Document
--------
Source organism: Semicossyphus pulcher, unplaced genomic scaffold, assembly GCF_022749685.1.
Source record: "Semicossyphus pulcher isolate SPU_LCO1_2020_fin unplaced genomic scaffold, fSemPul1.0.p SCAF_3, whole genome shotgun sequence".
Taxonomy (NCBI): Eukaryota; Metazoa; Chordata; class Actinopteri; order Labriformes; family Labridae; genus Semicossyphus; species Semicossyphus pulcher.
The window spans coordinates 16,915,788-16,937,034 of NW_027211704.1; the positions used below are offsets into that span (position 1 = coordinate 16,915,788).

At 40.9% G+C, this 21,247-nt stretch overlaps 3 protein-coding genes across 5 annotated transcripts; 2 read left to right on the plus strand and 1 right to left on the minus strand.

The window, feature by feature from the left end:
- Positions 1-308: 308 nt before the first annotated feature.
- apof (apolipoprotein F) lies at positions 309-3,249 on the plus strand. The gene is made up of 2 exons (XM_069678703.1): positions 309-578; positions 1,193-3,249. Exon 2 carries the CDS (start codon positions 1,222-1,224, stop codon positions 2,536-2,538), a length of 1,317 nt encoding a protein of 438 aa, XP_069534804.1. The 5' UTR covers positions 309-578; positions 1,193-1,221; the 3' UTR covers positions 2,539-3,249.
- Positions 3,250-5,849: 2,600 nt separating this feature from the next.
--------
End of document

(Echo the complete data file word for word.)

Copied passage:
Source organism: Semicossyphus pulcher, unplaced genomic scaffold, assembly GCF_022749685.1.
Source record: "Semicossyphus pulcher isolate SPU_LCO1_2020_fin unplaced genomic scaffold, fSemPul1.0.p SCAF_3, whole genome shotgun sequence".
Taxonomy (NCBI): Eukaryota; Metazoa; Chordata; class Actinopteri; order Labriformes; family Labridae; genus Semicossyphus; species Semicossyphus pulcher.
The window spans coordinates 16,915,788-16,937,034 of NW_027211704.1; the positions used below are offsets into that span (position 1 = coordinate 16,915,788).

At 40.9% G+C, this 21,247-nt stretch overlaps 3 protein-coding genes across 5 annotated transcripts; 2 read left to right on the plus strand and 1 right to left on the minus strand.

The window, feature by feature from the left end:
- Positions 1-308: 308 nt before the first annotated feature.
- apof (apolipoprotein F) lies at positions 309-3,249 on the plus strand. The gene is made up of 2 exons (XM_069678703.1): positions 309-578; positions 1,193-3,249. Exon 2 carries the CDS (start codon positions 1,222-1,224, stop codon positions 2,536-2,538), a length of 1,317 nt encoding a protein of 438 aa, XP_069534804.1. The 5' UTR covers positions 309-578; positions 1,193-1,221; the 3' UTR covers positions 2,539-3,249.
- Positions 3,250-5,849: 2,600 nt separating this feature from the next.